More and more customer service work is done via virtual contact centers by people working from their home offices. ( Liveops is one to check out if you are empathetic, organized and enjoy solving problems.) You’ll find an array of possibilities by going to websites specializing in matching talent with remote work, such as Flexjobs and Working Nomads .
5. Sell your crafts, artwork and photography.
There’s no requirement for a fine arts degree or a lifetime devoted to painting or other creative pursuits to make money with your creativity. Sites like Etsy and Art Fire enable anyone to sell their wares. The Penny Hoarder has a few tips, and The Work at Home Woman also may be helpful for you.
Hobby photographers can make decent side money by submitting their images to a stock photo seller. When you’re starting out, you may only receive 25 cents or so from a picture but it will likely be sold multiple times and the more you sell, the higher your rate can go. If you’re already shooting beautiful, interesting or useful photos, you’re already doing the most time-consuming portion of this work.
6. You may encounter a scam or two in your online job search.
Being aware of red flags will help you thwart any would-be scammers. You’ll find a lot of great detail on avoiding scams in this article. Common signs for suspicion can include postings for opportunities such as assembly jobs or data entry jobs, which often turn out to be an advertisement to buy something supposedly to help you get set up for a work-at-home job. Although there are lots of real opportunities to work at home and to make money by working online, assembling products and data entry aren’t two of them.
Other types of scams may request highly personal or financial information over less secure mediums such as email or text or listings that provide only a vague description from the employer. This article from ZipRecruiter has additional tips. Ultimately, if your gut tells you something is off, it probably is.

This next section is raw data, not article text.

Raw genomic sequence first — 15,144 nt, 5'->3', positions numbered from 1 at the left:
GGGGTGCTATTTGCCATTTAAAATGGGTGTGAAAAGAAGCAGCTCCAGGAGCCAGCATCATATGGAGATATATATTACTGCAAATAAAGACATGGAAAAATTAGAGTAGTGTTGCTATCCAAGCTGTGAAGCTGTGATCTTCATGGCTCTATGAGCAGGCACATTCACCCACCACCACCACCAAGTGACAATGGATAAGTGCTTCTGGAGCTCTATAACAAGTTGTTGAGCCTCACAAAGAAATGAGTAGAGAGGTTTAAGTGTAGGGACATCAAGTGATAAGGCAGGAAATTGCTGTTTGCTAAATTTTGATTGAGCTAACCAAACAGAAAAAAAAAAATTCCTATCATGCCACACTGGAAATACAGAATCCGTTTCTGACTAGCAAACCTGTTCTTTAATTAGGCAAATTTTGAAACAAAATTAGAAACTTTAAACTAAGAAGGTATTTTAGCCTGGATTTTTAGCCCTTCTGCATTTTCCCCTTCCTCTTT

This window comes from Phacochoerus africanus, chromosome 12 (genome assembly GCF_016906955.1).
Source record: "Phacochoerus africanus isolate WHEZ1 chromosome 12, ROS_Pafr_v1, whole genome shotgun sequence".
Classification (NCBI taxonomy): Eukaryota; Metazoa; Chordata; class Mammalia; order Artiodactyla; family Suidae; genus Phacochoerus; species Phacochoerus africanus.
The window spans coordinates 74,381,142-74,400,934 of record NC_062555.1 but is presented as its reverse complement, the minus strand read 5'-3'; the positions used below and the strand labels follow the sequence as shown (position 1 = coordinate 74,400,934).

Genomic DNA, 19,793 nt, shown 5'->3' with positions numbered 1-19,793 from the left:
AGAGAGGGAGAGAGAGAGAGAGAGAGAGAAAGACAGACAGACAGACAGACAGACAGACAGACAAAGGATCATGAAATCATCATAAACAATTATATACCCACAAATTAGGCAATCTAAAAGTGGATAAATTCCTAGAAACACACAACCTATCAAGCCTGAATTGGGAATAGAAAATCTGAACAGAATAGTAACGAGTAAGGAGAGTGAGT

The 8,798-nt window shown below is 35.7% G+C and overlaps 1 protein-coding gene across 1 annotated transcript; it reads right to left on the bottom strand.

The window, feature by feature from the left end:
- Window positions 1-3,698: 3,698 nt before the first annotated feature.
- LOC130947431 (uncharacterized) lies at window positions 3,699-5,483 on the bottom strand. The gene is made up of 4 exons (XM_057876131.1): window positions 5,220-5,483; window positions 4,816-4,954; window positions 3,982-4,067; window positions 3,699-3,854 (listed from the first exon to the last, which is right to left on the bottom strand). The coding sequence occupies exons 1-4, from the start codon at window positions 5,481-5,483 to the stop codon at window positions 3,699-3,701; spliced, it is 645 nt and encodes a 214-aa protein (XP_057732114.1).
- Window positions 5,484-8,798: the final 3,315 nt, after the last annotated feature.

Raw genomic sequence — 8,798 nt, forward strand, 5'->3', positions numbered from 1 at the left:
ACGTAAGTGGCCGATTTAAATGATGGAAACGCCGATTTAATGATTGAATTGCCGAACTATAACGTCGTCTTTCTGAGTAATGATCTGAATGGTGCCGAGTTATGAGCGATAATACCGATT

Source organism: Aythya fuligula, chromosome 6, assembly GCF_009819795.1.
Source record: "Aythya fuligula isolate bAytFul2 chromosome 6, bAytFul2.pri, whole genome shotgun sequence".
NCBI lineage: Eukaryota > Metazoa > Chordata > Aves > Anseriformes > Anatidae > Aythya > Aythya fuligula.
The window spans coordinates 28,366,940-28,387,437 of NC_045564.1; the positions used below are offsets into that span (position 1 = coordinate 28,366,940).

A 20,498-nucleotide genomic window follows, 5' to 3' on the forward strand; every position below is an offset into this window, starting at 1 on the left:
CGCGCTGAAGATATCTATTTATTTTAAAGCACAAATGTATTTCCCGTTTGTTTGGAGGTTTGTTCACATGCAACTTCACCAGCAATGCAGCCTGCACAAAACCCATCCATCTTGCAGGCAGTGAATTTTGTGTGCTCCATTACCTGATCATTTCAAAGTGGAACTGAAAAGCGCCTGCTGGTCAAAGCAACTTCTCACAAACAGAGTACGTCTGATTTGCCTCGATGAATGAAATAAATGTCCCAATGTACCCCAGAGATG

7. Exploring your financial picture is always a good idea before making any moves.
Find out how a new source of income would affect your Social Security payment and whether it would negatively impact your tax situation. This is more crucial for anyone receiving their social security retirement before reaching full retirement age—which is 67 for those born after 1960. The government will reduce your benefit if you earn more than the annual limit. In 2019, that limit is $17,640 for the years leading up to full retirement age and $45,360 the year you turn 67 so you may want to keep your retirement side gig earnings below that. After you reach full retirement age, the sky’s the limit and you won’t have to worry about paying back on your social security.
You may want to explore this topic online and use tools from the Social Security website such as their Retirement Earnings Test Calculator . Talking to an accountant or financial advisor wouldn’t be a bad idea either.
Go ahead, jump back in!
Just because you’re “retired” and loving the lifestyle without the 9-to-5 grind doesn’t mean you can’t still earn income to supplement your financial picture. And if you enjoy talking to people on the phone and helping solve problems, you should investigate how you could turn those life skills into earned income.
Liveops is looking for people just like yourself to handle calls for the businesses we support, which include everything from healthcare companies in need of empathetic and compassionate brand ambassadors who enjoy working with patients to agents who dispatch help for roadside service calls. Learn more about work at home customer service opportunities with Liveops here.